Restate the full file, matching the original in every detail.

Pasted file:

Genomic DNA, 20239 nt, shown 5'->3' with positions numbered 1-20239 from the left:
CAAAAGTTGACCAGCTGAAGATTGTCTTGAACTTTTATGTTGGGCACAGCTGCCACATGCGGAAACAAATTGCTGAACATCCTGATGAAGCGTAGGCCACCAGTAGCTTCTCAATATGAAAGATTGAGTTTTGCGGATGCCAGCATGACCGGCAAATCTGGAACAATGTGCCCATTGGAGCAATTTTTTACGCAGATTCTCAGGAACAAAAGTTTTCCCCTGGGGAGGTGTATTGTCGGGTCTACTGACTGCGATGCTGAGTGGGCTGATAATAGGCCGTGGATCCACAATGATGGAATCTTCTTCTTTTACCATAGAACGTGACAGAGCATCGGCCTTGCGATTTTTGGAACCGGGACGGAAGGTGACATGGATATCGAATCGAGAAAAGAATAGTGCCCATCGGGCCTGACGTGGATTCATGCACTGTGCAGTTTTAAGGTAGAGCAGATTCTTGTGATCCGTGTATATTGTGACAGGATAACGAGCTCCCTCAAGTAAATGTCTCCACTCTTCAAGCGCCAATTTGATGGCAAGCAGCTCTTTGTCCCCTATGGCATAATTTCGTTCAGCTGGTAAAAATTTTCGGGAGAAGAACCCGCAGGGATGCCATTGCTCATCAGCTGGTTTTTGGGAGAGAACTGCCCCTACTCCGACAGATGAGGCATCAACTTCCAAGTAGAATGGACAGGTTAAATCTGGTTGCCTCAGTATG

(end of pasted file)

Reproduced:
Genomic DNA, 20239 nt, shown 5'->3' with positions numbered 1-20239 from the left:
CAAAAGTTGACCAGCTGAAGATTGTCTTGAACTTTTATGTTGGGCACAGCTGCCACATGCGGAAACAAATTGCTGAACATCCTGATGAAGCGTAGGCCACCAGTAGCTTCTCAATATGAAAGATTGAGTTTTGCGGATGCCAGCATGACCGGCAAATCTGGAACAATGTGCCCATTGGAGCAATTTTTTACGCAGATTCTCAGGAACAAAAGTTTTCCCCTGGGGAGGTGTATTGTCGGGTCTACTGACTGCGATGCTGAGTGGGCTGATAATAGGCCGTGGATCCACAATGATGGAATCTTCTTCTTTTACCATAGAACGTGACAGAGCATCGGCCTTGCGATTTTTGGAACCGGGACGGAAGGTGACATGGATATCGAATCGAGAAAAGAATAGTGCCCATCGGGCCTGACGTGGATTCATGCACTGTGCAGTTTTAAGGTAGAGCAGATTCTTGTGATCCGTGTATATTGTGACAGGATAACGAGCTCCCTCAAGTAAATGTCTCCACTCTTCAAGCGCCAATTTGATGGCAAGCAGCTCTTTGTCCCCTATGGCATAATTTCGTTCAGCTGGTAAAAATTTTCGGGAGAAGAACCCGCAGGGATGCCATTGCTCATCAGCTGGTTTTTGGGAGAGAACTGCCCCTACTCCGACAGATGAGGCATCAACTTCCAAGTAGAATGGACAGGTTAAATCTGGTTGCCTCAGTATG